The draft new rules for obtaining air routes: who would win and who would lose
An airline’s success has three pillars: Safety, Regularity, and Service (The axiom of the airline industry)
Станислав Власенко - uCoz
To operate on a certain destination, an airline has to obtain a permission from the State Air Traffic Service. The rationale behind this requirement is safety and regularity – an airline has to prove that it is able to carry passengers on a given route safely and in time. Until 2013, provision of permissions to operate routes was regulated by the State Air Traffic Department (SATD) Order adopted in 1996.
A bit of context
This Order was updated in April 2013, with the main changes being
(1) an opportunity to recall the permission if a route was not operated by an airline for over a year (which increased efficiency of the market, since routes could be redistributed from less efficient to more efficient airlines),
(2) the list of criteria which should be taken into account by the Commission deciding on granting rights for a route, and
(3) participation of the Ministry of Infrastructure representatives in this Commission together with SATD representatives.
During the last decade, there was much talk about introduction of the European “open sky” policy in Ukraine. By and large, the entrance of Wizzair onto Ukrainian market was a “pilot project” to test the consequences of this policy for the country. I believe, passengers are satisfied with this experiment, but there are other stakeholders who are obviously not. Therefore, Ukrainian sky remains “closed” for foreign airlines (they can enter only via interstate bilateral agreements, and on the reciprocity basis).
Moreover, recently drafted new order of assigning routes to air carriers significantly limits competition and practically prohibits entry.
The main novels
A new version of the Order was prepared by the State Air Traffic Service (SATS) in October 2014, and is already registered by the Ministry of Justice. However, it is not published yet, so it did not come into force. The project of the document created much fuss in the media, and Wizzair Ukraine airline even threatened to exit Ukrainian market if these rules are enacted, although later lowered its threat. The main changes proposed by the new version of the Order are discussed below.
The first, and most striking, are the restrictions imposed on the airlines willing to obtain the right to perform international flights.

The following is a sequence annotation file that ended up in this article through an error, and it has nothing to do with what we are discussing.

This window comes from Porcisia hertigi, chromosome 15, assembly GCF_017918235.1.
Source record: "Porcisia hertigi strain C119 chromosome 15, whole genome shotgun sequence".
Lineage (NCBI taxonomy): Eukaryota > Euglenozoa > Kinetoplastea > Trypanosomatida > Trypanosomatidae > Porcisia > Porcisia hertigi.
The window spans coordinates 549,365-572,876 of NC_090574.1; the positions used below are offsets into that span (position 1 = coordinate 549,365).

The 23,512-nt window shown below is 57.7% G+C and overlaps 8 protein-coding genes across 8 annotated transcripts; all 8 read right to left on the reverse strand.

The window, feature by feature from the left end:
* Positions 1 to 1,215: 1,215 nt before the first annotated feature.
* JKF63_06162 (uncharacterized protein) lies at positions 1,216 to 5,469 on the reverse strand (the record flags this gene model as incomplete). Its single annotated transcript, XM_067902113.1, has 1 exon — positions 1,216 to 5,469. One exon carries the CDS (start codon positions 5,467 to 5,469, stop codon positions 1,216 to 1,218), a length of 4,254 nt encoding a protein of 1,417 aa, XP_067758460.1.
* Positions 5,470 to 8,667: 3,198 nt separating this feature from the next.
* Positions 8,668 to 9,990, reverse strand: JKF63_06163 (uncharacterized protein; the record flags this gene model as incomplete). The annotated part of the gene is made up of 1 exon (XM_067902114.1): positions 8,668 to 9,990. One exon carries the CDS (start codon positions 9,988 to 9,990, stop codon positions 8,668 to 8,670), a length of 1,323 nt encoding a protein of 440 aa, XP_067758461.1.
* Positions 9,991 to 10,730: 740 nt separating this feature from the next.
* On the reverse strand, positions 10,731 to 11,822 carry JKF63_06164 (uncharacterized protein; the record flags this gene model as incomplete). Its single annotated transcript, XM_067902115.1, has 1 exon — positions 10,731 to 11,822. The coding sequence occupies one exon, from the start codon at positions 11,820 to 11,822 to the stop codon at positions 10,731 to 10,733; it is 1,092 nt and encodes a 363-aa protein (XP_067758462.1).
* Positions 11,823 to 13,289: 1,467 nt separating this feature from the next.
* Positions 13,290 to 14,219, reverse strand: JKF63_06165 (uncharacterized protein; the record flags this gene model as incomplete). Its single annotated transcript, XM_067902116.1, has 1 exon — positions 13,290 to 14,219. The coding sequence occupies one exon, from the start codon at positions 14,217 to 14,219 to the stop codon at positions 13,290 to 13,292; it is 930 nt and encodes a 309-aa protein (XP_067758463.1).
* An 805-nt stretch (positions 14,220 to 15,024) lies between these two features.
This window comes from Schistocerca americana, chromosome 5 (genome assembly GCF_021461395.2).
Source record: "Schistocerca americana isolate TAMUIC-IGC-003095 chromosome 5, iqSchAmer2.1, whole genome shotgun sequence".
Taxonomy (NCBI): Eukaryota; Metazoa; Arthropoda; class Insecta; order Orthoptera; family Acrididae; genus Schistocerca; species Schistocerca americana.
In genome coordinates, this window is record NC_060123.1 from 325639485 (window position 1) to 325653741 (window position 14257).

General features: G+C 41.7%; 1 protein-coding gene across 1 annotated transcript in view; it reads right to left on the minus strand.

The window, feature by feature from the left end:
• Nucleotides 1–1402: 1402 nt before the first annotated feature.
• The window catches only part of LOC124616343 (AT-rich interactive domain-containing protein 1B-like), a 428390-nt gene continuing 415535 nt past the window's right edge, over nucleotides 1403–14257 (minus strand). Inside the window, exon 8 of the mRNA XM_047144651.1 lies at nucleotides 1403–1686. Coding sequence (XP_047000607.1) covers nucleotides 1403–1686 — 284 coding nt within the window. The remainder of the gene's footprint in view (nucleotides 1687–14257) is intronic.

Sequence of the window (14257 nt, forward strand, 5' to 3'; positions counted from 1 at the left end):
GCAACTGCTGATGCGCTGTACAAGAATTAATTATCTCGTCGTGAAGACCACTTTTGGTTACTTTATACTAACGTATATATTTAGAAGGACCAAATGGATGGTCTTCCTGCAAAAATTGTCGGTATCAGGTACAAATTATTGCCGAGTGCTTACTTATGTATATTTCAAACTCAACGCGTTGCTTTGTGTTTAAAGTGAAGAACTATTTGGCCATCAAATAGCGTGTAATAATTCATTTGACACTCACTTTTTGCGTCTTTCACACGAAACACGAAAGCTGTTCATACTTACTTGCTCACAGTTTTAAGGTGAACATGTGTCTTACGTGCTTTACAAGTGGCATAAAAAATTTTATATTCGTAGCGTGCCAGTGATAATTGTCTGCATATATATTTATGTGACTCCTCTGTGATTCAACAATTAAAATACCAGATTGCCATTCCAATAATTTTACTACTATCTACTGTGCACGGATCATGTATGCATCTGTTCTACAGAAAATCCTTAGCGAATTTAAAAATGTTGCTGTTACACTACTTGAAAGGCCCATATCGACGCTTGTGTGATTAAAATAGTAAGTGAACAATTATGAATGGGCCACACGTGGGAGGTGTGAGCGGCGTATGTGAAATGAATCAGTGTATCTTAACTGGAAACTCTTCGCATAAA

Firstly, such an airline should be over 50% Ukrainian-owned. Secondly, this airline should operate domestic flights for at least a year. Thirdly, the maximal number of international routes an airline can operate is defined as 15*number of “crowded” domestic flights + 30*number of “not crowded” domestic flights – number of international flights it already operates. Thus, a carrier operating, say, “Kyiv-Lviv” flight for a year, can obtain the right for up to 15 international routes, while a carrier operating “Lviv-Uzhorod” flight for a year, can obtain up to 30 international routes. Moreover, carriers not satisfying these criteria would be deprived of the right to perform international flights (that’s why Wizzair is so worried).
These provisions are very discriminatory both for foreign airlines and for small Ukrainian airlines, and they practically prohibit new entry. Ukrainian internal market for air traffic is too small (e.g. in 2013, internal passengers constituted just 15% of passengers carried by Ukrainian airlines; air routes operated between 14 cities – this is probably the highest possible amount – and now three of these cities are off the list). A new airline cannot profitably operate a domestic route because the demand is too low and is already served by existing carriers, so it has to cross-subsidize domestic flights by either international regular or charter routes (by the way, Ukrainian government has always viewed development of domestic air connections as a kind of a “social mission” of airlines thus implicitly recognizing that they are not profitable).
However, if an airline wants to operate a charter flight, it must first obtain the permission of a regular Ukrainian carrier operating the same route (except for flights to resort airports). Under the current rules, an airline has to present its contracts with clients willing to fly these charter routes, which is at least logical, but obtaining the permission of an incumbent competitor to enter the market is very strange.
At the same time, a requirement of zero overdue payments to Ukrainian air navigation services or state-owned airports is withdrawn.
Second, a scale for evaluation of airlines who applied for a given route is introduced (see Table 1 below). While introduction of the scale in principle should raise transparency, and therefore should be viewed as a progressive novel, the scale proposed by SATS clearly favors large airlines and leaves very little chance for small ones.
|Current rules (adopted in April 2013)||New rules (project)|
|While considering a decision to grant the rights for a route to a carrier, the commission takes into account:
1) usage of routes by carrier (% of routes actually used)